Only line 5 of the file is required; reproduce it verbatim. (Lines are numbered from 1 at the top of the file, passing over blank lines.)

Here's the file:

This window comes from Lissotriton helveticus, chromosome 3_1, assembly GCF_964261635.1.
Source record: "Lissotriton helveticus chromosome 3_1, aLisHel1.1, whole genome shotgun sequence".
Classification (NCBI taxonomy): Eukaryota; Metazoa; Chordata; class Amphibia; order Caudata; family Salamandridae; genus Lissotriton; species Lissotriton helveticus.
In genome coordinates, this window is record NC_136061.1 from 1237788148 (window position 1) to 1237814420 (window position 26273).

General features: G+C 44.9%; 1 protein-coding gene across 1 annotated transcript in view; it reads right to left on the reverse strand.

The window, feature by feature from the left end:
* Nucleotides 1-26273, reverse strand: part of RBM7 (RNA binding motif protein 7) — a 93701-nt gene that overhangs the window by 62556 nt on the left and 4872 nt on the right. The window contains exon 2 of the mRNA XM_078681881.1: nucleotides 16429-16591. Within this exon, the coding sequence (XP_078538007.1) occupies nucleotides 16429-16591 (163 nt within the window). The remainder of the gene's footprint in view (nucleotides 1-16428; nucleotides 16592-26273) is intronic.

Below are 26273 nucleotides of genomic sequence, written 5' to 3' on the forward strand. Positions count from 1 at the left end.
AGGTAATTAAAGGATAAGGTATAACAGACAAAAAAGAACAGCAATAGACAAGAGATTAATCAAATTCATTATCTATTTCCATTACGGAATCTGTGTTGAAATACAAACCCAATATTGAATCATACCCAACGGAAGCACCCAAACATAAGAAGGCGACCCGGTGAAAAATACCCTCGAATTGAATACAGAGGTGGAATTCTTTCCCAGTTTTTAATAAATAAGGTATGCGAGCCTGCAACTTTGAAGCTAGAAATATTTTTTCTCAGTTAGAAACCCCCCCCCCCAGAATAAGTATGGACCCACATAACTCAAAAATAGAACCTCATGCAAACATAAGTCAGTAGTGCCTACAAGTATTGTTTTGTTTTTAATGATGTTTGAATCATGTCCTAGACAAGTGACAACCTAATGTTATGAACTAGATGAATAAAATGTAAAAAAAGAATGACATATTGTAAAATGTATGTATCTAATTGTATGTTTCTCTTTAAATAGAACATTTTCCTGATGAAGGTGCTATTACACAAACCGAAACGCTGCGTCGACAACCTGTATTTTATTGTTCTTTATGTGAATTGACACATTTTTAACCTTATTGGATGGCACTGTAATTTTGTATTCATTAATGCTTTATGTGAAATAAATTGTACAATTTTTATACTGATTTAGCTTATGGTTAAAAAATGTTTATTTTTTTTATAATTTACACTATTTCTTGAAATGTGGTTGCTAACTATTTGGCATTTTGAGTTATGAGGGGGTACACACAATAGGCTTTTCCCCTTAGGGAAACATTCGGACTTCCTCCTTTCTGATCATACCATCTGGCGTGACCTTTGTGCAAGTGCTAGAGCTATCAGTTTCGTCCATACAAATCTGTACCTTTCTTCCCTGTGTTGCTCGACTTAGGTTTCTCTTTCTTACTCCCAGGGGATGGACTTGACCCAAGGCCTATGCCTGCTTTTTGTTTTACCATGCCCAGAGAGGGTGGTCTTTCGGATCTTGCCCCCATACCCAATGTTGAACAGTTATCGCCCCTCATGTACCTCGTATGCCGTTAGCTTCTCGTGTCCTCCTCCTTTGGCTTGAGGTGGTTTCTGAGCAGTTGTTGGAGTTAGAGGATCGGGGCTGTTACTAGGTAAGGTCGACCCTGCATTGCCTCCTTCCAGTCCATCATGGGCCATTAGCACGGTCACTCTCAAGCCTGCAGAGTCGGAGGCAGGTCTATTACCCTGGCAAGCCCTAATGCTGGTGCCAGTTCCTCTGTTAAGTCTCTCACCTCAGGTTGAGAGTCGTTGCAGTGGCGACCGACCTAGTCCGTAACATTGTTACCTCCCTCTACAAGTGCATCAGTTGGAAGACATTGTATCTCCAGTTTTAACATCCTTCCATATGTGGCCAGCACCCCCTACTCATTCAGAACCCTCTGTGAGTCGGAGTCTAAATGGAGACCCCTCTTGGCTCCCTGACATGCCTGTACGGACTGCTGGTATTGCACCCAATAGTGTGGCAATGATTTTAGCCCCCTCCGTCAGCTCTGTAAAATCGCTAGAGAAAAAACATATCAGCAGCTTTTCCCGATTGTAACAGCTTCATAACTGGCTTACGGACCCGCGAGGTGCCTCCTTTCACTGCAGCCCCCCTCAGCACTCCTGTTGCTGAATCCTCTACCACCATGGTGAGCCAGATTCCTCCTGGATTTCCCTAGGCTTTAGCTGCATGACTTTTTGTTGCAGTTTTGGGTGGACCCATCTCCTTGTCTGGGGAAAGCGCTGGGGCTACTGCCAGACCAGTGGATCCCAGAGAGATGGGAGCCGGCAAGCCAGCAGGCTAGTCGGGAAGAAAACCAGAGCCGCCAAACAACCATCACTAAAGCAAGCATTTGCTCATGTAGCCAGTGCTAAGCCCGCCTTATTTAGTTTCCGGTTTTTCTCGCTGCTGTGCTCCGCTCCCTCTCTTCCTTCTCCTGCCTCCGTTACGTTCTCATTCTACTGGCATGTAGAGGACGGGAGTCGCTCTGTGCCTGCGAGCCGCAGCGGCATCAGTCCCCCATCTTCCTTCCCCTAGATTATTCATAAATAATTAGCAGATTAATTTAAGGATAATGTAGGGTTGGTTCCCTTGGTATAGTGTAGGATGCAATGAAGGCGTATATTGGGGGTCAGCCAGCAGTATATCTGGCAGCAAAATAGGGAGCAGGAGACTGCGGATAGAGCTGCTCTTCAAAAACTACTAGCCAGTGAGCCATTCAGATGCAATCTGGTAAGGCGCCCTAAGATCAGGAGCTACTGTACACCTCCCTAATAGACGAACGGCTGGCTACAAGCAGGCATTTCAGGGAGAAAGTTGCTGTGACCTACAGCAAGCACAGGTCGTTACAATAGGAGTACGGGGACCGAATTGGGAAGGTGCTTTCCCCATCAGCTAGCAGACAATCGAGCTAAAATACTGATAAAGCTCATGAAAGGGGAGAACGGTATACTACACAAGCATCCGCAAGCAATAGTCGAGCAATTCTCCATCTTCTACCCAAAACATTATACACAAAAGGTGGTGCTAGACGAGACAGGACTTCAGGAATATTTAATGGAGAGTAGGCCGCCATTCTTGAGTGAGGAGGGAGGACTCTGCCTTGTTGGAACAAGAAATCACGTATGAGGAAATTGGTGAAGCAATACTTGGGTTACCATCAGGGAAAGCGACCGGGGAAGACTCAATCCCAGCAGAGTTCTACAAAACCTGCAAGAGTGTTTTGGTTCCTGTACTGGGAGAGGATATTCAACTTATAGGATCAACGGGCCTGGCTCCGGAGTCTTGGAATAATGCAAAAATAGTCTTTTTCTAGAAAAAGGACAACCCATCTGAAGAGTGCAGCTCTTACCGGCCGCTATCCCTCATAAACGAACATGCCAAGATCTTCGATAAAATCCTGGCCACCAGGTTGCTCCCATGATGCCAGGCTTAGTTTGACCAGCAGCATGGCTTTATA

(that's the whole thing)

General features: G+C 44.9%; 1 protein-coding gene across 1 annotated transcript in view; it reads right to left on the reverse strand.